A 3-4 year old child’s focus should be participating in activities that support the development of the hand and finger muscles. This article details ways to help your child develop the best fine motor skills possible at a young age which sets the stage for success in school to use pencils and scissors.
How can I help my child develop their fine motor skills?
- Provide toys that have a variety of textures to develop the tactile sense to feel using our hands / fingers including smooth /rough, soft / hard so your child can learn to notice difference between objects and how much force to use.
- Use sensory play to develop hand skills including play dough, water, sand, flour, rice tubs, shaving cream on a mirror or in the bath. These different feelings & smells add extra feedback to your child about holding materials and you can practice specific skills such as finger isolation by drawing lines in shaving cream or two hand use to pull dough apart.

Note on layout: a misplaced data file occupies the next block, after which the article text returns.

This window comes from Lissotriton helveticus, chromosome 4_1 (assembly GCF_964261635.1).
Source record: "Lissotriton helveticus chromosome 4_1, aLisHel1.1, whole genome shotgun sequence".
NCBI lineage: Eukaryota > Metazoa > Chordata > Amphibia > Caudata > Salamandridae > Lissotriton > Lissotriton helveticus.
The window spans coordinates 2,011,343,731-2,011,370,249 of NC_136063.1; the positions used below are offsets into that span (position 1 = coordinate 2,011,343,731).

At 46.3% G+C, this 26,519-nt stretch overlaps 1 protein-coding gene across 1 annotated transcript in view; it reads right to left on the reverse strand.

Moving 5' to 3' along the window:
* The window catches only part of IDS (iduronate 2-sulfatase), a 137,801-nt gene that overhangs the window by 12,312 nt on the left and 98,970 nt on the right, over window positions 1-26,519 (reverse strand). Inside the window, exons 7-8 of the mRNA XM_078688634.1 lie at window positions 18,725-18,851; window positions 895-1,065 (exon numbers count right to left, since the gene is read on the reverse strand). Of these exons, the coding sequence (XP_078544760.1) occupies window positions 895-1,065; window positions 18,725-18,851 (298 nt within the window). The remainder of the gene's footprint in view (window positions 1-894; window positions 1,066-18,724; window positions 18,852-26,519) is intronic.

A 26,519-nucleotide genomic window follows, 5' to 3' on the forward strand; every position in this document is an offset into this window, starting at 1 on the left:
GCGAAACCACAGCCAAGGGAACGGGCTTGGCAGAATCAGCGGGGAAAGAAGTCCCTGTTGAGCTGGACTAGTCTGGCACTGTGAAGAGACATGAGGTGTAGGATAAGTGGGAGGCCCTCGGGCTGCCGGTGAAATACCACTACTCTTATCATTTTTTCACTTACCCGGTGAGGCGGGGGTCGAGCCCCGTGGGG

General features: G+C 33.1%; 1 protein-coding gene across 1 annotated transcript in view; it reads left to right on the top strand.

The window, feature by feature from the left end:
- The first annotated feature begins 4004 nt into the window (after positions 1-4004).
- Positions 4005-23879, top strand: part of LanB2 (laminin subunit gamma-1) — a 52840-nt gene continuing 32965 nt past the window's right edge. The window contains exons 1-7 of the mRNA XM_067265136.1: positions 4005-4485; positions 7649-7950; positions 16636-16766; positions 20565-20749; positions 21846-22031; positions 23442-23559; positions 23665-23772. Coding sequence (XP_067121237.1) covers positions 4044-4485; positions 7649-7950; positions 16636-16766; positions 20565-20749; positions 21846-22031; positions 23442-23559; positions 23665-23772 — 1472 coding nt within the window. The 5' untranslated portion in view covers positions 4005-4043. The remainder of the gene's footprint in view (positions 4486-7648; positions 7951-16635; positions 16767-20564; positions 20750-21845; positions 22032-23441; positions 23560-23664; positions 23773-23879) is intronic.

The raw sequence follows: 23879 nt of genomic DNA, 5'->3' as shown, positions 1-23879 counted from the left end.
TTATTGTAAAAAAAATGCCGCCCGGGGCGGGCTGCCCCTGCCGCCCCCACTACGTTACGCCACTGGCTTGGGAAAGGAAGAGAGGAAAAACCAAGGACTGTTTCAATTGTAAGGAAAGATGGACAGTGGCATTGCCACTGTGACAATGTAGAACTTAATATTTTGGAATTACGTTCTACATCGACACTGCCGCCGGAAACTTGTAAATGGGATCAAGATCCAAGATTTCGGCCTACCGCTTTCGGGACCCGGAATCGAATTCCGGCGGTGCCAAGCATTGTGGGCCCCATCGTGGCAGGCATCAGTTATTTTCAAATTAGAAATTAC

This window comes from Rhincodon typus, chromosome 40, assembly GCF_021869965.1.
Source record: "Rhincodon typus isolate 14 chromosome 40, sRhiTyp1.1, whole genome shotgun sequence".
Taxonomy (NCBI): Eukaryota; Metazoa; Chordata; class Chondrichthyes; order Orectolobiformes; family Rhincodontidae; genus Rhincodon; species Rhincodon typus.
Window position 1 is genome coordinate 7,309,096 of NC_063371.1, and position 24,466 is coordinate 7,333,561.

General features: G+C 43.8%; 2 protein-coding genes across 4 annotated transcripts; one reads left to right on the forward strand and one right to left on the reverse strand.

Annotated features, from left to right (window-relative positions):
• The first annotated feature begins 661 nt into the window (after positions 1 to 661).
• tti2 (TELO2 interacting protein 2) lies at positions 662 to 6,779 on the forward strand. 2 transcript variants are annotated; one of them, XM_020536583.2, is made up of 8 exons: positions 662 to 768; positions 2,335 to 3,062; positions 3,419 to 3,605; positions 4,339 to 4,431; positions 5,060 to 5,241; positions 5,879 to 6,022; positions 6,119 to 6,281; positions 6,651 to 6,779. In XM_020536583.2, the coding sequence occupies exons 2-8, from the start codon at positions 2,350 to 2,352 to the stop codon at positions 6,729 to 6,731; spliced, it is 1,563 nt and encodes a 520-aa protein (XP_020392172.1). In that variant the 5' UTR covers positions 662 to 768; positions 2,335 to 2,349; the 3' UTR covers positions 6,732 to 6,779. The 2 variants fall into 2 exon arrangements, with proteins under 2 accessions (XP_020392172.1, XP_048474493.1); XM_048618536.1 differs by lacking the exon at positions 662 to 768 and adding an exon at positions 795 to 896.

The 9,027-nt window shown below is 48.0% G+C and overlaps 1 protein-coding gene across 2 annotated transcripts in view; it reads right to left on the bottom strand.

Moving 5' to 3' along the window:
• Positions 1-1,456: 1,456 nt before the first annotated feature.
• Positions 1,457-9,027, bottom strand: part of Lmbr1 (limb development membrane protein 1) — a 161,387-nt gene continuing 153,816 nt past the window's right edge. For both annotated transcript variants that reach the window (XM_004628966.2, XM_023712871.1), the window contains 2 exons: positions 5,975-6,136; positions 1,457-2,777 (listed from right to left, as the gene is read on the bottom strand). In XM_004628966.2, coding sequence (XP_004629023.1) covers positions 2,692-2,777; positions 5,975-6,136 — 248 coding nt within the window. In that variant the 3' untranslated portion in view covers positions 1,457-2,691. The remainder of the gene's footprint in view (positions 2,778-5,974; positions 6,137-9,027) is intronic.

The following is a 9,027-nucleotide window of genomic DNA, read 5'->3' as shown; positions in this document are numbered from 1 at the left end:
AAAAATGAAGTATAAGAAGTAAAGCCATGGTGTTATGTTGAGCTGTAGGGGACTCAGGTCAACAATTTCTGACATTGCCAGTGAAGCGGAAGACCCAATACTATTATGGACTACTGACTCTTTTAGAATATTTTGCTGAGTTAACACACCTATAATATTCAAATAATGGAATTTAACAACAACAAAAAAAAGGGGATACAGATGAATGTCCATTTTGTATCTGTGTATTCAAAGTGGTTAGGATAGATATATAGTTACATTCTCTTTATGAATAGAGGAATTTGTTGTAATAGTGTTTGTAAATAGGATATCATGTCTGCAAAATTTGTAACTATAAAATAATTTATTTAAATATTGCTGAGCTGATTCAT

- Encourage your child to post objects from larger to smaller openings (e.g. shape sorter to money box with coins). Practice using a finger and thumb grasp to hold a small peg to place into a peg board. Practice tearing corrugated cardboard to encourage strength and coordination in using two hands together. Use the pieces of paper your child has ripped to glue and make a collage.
Why is it important for my child to develop their fine motor skills?